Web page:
Oct 25, 2009

Scientologist Walks Out On 'Nightline' Interview

Scientology is a religion that most people have no qualms openly denigrating, or hectoring its believers, and as ludicrous as the beliefs are, no one has defended their right to believe what they wish. Why, I wonder. I am not concerned with defending Scientologists, by any means, but I am curious how people could be so questioning of the kind of lunacy displayed here and not of other religious sects. I know I'm being somewhat obtuse by wondering about a question to which I already have the answer, but it does serve a purpose. What would happen if a journalist asked if God would consciously relate his most important words to an illiterate man, or would find it necessary to have his own son nailed to a cross? The interviewees would not grow defensive, first of all, because they exist in a state of almost astounding certitude about the state of Mohammed or Jesus, but if we changed the question to include practices that have nearly been whited out of the Bible or Koran, then I'm sure we'd have a similar reaction to the one above. I'm just curious.

Recently, Paul Haggis (Crash) left the Church of Scientology after 35 years, due to its San Diego branch supporting Prop 8, which effectively banned gay marriage in California.

Haggis goes on to list other factors -- he was shocked when Davis claimed in an interview with John Roberts on CNN that Scientology did not support the practice of "disconnection." Haggis knew that Davis was lying. He himself was asked to "disconnect" from the parents of his wife, Deborah Rennard, who had left Scientology.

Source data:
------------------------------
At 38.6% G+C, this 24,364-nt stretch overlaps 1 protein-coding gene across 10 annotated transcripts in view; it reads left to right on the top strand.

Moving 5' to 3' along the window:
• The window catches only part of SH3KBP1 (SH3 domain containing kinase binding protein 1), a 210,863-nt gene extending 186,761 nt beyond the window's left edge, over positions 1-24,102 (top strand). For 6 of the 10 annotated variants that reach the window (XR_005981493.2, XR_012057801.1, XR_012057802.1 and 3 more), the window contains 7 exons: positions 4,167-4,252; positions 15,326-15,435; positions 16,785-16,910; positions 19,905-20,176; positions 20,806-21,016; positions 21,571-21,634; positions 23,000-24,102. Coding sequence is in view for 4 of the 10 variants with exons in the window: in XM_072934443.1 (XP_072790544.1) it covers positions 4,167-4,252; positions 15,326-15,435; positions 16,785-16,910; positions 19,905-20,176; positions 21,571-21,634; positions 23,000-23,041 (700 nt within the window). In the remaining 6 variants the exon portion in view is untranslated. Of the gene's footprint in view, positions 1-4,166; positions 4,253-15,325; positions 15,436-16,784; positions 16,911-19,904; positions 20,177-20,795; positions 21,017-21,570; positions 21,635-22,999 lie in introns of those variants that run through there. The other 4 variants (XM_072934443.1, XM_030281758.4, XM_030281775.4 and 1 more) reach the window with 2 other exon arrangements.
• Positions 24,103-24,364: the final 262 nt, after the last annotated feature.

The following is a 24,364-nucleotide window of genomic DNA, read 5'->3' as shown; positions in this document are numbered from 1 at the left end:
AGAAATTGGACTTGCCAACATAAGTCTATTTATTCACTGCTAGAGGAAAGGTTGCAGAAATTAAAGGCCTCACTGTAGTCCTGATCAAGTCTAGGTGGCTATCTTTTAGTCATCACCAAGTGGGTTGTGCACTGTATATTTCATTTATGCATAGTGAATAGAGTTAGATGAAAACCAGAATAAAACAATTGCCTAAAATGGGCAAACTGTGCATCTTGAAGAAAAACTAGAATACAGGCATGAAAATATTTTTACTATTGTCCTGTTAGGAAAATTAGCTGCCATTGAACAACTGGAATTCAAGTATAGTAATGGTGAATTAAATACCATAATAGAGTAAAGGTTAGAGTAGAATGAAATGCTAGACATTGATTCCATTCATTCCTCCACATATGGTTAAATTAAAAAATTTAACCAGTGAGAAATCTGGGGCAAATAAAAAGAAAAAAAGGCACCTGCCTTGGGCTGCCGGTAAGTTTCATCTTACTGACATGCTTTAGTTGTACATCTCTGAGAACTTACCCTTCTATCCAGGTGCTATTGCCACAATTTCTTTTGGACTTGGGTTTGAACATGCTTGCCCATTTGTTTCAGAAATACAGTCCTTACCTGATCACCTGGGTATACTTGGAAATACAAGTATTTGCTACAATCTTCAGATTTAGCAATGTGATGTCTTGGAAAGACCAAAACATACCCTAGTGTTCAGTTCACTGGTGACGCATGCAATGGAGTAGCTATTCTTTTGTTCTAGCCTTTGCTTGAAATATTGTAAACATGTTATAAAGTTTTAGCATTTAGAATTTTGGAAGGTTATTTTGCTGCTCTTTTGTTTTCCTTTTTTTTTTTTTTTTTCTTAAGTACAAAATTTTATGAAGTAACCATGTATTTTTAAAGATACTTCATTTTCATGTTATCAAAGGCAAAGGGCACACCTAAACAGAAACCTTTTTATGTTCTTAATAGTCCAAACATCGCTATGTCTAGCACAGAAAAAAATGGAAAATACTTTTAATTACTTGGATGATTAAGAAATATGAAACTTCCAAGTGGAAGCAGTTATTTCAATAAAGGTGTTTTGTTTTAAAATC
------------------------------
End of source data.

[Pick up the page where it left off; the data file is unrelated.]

Haggis also says he read the recent St. Petersburg Times series, quoting recent high-level Scientology defectors like Rathbun, who claimed that Miscavige physically abuses church members. In response, Davis attacked the people who spoke to the Times by using material that was obviously gathered in confidential church services -- a form of retaliation called "fair game" that Scientology has long been known for, but that the church publicly claims it doesn't do.

1 comment:

  1. You ask the question, "What would happen if a journalist asked if God would consciously relate his most important words to an illiterate man, or would find it necessary to have his own son nailed to a cross?" Well, any good christian would answer the questions, not storm off in a huff. You may say christian beliefs are crazy, but at least they're free and not a secret. And here's my answers; we don't know if Jesus was illiterate, but at the time there were a lot of people questioning why God would choose Jesus as his messenger. (Which is what led to the crucifixion in the first place!) Jesus wasn't rich or a king, (Or perhaps even literate, as you've pointed out. Most people back then weren't.) And this did bother people at the time, so having doubts about God's choice of messenger is certainly nothing new. But that's using an earthly standard of what's important, not God's. It's like saying, "Why would God choose this guy with a disgusting boil on his neck for his messenger? That makes no sense!" Well, God doesn't care about stuff like that. As for the crucifixion, God didn't "have" Jesus nailed to the cross. It's not like God ordered it himself. The Romans did that all on their own. If the Romans loved Jesus and believed everything he said, that would've been fine with God. In fact, it's what he would've preferred! But that's not what was going to happen, and God knew it. But knowing something and wanting it enough to cause it to happen are two different things.